OPEC, Russia extend record oil cuts until end of July

OPEC, Russia and other countries agree to extend production cuts

OPEC, Russia and their allies agreed on Saturday to extend record cuts in oil production until the end of July, extending a deal that has helped crude prices double in the past two months by withdrawing nearly 10% of global market supplies. The group, known as OPEC +, also demanded that countries like Nigeria and Iraq, which exceeded production quotas in May and June, compensate with further cuts from July to September. OPEC + initially agreed in April that it would cut supply by 9.7 million barrels per day (bpd) in May-June to support prices which have collapsed due to the coronavirus crisis. These reductions were to be reduced to 7.7 million bpd from July to December.

“Demand is returning as major oil-consuming economies emerge from pandemic lockdown. But we are not out of the woods yet and the challenges ahead remain,” Saudi Energy Minister Prince Abdulaziz bin said. Salman, during the OPEC + ministers’ videoconference.

Benchmark Brent crude hit a three-month high above $ 42 a barrel on Friday, after dipping below $ 20 in April. Prices are still a third lower than at the end of 2019.

“Prices can be expected to be strong from Monday, maintaining their levels over $ 40,” said Bjornar Tonhaugen of Rystad Energy.

OPEC’s de facto leader Saudi Arabia and Russia need to show a balance in raising oil prices to meet their budget needs while not pushing them much above $ 50 a barrel to avoid encouraging a resurgence of rival US shale production.

It was not immediately clear whether Saudi Arabia, the United Arab Emirates and Kuwait would extend beyond June their additional voluntary reductions of 1.18 million barrels per day, which are not part of the ‘OK.


The April deal was reached under pressure from US President Donald Trump, who wants to avoid bankruptcies in the US oil industry. Trump, who previously threatened to pull US troops out of Saudi Arabia if Riyadh did not act, spoke to the Russian and Saudi leaders ahead of Saturday’s talks, saying he was pleased with the price recovery.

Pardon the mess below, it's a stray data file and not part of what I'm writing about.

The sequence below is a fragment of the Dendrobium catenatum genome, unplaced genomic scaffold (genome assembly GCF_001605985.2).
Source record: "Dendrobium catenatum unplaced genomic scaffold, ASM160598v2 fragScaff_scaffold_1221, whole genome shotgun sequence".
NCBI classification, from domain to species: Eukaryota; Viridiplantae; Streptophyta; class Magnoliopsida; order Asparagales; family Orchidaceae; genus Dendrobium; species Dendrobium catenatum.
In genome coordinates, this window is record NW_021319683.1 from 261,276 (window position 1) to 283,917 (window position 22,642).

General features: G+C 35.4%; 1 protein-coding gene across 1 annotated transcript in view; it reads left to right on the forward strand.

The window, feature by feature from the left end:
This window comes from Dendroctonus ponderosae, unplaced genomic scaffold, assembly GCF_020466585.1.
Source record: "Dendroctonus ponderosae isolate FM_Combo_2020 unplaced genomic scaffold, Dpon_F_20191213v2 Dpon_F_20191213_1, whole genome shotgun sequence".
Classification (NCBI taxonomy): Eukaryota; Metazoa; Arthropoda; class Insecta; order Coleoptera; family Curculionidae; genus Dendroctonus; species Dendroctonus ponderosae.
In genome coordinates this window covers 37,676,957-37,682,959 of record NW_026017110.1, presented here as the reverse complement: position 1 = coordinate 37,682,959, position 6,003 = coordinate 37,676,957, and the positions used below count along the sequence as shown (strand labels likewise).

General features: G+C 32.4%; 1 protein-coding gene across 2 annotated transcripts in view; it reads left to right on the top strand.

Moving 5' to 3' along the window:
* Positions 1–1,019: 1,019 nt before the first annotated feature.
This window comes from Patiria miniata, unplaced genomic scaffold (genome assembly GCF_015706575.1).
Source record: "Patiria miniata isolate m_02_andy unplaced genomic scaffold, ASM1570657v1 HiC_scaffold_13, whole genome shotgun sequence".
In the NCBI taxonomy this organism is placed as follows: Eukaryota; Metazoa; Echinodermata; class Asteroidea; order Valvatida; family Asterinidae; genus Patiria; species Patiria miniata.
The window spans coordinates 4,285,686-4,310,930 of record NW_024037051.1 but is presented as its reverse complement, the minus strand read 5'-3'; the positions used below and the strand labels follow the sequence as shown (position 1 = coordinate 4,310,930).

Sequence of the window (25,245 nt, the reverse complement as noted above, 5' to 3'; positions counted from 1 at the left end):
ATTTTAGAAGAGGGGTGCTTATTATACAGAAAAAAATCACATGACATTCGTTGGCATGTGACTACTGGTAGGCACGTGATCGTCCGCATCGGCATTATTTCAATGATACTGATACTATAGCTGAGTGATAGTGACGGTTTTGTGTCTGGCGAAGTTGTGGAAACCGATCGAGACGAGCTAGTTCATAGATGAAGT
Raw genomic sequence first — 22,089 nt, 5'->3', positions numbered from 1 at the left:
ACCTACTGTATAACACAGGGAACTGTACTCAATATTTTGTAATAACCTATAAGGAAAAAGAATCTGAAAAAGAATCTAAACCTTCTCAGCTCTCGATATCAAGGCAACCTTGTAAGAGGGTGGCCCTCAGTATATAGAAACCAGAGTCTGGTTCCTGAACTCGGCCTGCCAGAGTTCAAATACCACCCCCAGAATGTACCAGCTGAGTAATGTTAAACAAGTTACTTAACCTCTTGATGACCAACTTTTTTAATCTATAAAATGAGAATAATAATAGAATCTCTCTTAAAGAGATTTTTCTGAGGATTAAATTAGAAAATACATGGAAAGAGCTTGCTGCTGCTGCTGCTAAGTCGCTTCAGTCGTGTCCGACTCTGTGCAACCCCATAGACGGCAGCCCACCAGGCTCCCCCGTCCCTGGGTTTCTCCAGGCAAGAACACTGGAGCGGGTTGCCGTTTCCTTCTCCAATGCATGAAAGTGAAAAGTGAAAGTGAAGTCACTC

Although oil prices have partially recovered, they are still well below the costs of most US shale producers. Closures, layoffs and cost cuts continue in the United States.

“I applaud OPEC-plus for reaching an important deal today which comes at a pivotal time as demand for oil continues to recover and economies reopen around the world,” the US secretary wrote to Dan Brouillette Energy on Twitter after extra time.

As global lockdowns ease, demand for oil is expected to exceed supply in July, but OPEC has yet to clear 1 billion barrels of excess oil stocks accumulated since March.

Rystad’s Tonhaugen said Saturday’s decisions will help OPEC reduce inventory at a rate of 3-4 million bpd in July-August. “The faster stocks fall, the more prices will rise,” he said.

Nigeria’s petroleum ministry said Abuja supported the idea of ​​offsetting its excess production in May and June.

Iraq, with one of the worst compliance rates in May, has agreed to further cuts although it is not clear how Baghdad would come to an agreement with the oil majors on cutting Iraqi production.

Iraq produced 520,000 b / d over its quota in May, while Nigeria’s overproduction was 120,000 b / d, Angola’s was 130,000 b / d, Kazakhstan’s was 180. 000 bpd and Russia’s 100,000 bpd, according to OPEC + data.

The OPEC + joint ministerial follow-up committee, known as JMMC, will meet monthly until December to review the market, compliance and recommend reduction levels. The next JMMC meeting is scheduled for June 18th.

OPEC and OPEC + will hold their next scheduled meetings from November 30 to December 1.

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Felix J. Dixon

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